Youth charities issue low reserves and surging demand warning

Youth Charities are warning that waiting lists for their support are increasing as they battle to help young people amid long term funding cuts.

More than a third say they only have enough reserves to allow them to operate as normal for less than six months.

A quarter only have enough reserves for between six to 12 months of normal operation, while only one in five have reserves for more than a year of delivering support to young people.

One in ten are unsure how long they will be able to operate with their current level of reserves.

The warning comes as youth charities reveal they are coping with excess demand for support from young people in need of mental health support and help finding work and training amid the cost-of-living crisis.

A fifth say they have a waiting list of up to three months and are “struggling to meet demand”, according to the latest figures from the National Youth Sector Census, which is managed by the National Youth Agency.

A further eight percent have a waiting list of between three and six months.

The census is based on data received from almost 1,000 youth work organisations between March 2022 and April 2023. Of those responding the majority (754) are voluntary and community sector workers.

Amid funding cuts to council run youth services over the last decade the charity sector is now delivering “the lion’s share of provision”, said the NYA.

This is primarily through running weekly youth clubs as well as targeted local activities offering physical and mental health support, employment and training help and activities to combat violence and crime.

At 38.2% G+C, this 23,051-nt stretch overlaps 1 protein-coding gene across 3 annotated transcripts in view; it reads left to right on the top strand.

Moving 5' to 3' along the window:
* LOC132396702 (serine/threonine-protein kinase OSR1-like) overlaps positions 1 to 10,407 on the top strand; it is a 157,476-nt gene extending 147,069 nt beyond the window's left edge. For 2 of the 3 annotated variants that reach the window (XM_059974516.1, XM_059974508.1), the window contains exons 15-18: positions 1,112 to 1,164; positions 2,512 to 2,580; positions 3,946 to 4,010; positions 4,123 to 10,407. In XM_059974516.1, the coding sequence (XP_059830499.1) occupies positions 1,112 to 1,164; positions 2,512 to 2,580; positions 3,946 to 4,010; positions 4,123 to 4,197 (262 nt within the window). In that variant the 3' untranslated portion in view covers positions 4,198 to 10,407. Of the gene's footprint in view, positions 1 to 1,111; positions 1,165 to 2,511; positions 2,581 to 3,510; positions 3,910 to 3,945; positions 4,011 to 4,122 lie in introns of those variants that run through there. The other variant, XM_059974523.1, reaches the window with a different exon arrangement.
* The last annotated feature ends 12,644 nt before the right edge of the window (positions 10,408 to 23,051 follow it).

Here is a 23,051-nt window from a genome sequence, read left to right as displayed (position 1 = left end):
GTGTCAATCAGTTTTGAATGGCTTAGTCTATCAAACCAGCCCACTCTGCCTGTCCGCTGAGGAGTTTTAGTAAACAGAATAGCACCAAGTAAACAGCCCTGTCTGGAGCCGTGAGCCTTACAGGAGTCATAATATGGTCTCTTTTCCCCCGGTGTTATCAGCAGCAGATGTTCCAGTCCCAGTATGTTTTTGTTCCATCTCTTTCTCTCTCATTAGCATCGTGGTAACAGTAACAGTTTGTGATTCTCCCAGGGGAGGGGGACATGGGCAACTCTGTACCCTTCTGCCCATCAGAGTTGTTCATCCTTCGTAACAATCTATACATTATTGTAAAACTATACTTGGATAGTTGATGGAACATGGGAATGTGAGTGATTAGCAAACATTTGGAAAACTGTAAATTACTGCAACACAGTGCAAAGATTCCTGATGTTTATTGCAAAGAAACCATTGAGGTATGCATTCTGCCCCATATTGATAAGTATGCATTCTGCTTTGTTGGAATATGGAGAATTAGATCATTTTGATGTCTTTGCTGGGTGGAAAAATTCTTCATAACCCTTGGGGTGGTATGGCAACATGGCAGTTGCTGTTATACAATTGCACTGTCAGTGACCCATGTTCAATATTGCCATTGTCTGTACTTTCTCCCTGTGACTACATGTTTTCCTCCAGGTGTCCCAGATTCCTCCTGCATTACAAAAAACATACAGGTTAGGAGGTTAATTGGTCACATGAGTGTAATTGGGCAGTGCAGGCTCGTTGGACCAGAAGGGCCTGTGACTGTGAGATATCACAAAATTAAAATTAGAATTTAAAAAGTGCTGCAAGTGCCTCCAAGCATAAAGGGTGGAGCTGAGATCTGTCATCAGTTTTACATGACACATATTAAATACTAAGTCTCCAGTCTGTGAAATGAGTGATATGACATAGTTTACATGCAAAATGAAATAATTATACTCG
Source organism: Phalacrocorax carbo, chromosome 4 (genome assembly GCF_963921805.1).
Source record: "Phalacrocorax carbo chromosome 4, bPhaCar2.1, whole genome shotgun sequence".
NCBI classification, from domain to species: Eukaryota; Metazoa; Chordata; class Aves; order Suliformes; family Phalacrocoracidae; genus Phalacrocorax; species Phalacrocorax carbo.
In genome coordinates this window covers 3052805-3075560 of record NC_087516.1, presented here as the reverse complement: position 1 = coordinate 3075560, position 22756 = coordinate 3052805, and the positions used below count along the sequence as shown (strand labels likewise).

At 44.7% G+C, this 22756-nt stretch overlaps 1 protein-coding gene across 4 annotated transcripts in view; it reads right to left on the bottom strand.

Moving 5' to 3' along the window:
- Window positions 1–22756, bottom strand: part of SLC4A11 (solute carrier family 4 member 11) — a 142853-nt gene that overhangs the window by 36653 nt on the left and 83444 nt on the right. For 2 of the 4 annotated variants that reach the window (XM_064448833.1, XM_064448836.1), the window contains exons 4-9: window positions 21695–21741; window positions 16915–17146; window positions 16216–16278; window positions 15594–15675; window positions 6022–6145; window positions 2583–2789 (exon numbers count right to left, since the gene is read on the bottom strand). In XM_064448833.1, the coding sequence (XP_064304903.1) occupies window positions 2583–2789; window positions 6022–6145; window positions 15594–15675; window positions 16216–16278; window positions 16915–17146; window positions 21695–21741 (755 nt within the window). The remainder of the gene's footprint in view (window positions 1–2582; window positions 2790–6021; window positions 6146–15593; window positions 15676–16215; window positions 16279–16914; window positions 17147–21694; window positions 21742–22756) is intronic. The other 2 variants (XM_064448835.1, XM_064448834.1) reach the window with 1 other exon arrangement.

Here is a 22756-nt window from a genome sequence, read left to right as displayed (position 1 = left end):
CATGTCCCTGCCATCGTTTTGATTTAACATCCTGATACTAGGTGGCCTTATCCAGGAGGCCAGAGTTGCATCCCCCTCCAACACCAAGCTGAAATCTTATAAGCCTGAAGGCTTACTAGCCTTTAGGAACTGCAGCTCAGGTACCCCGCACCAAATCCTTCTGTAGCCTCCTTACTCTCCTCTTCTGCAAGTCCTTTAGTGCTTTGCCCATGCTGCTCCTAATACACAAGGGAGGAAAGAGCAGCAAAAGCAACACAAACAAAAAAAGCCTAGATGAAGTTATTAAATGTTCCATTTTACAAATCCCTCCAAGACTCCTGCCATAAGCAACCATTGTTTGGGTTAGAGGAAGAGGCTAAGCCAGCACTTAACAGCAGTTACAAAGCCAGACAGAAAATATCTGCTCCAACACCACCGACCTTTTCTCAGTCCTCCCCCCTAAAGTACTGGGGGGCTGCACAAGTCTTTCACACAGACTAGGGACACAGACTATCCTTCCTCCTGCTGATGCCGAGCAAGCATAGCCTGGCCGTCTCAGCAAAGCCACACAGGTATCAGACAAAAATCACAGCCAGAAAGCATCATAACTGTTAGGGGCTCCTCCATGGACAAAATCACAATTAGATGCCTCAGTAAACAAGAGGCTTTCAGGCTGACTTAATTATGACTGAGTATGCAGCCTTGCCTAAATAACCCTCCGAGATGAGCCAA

More than four in five youth organisations are providing targeted mental health support, reflecting growing demand for emotional and wellbeing services post Covid pandemic.

Latest official data shows that 18 per cent of children aged 7 to 16 have a probably mental health disorder.

Funding cuts

This demand comes amid dramatic cuts to youth service provision since the Conservative Party has been in government, first as part of a coalition with the Liberal Democrats.

Analysis by the YMCA in 2021 revealed that youth services have suffered a £1.1bn loss over the previous ten years, due to a real term drop of 74% in investment over this period.

“This snapshot report reinforces what we already know from our network – that the voluntary and community sector is carrying the can, delivering services with and for local authorities, but often they are operating within the context of an uncertain future, unable to plan from one year to the next,” said NYA head of knowledge Alex Stutz.

“But we need an even more accurate a picture of youth work. It’s imperative that all those working with young people complete the Census, including those local authorities who weren’t included this time around, as well as youth workers funded by allied sectors, and small grassroots organisations, so we have the most accurate dataset to help inform commissioning and funding decisions.”

Of the 920 youth work organisations analysed in NYA data, cut of data, 57% are operating in the most deprived postcodes.

"Those working in the most deprived areas have higher expenditure and predicted expenditure that those in the least deprived areas," the charity added.

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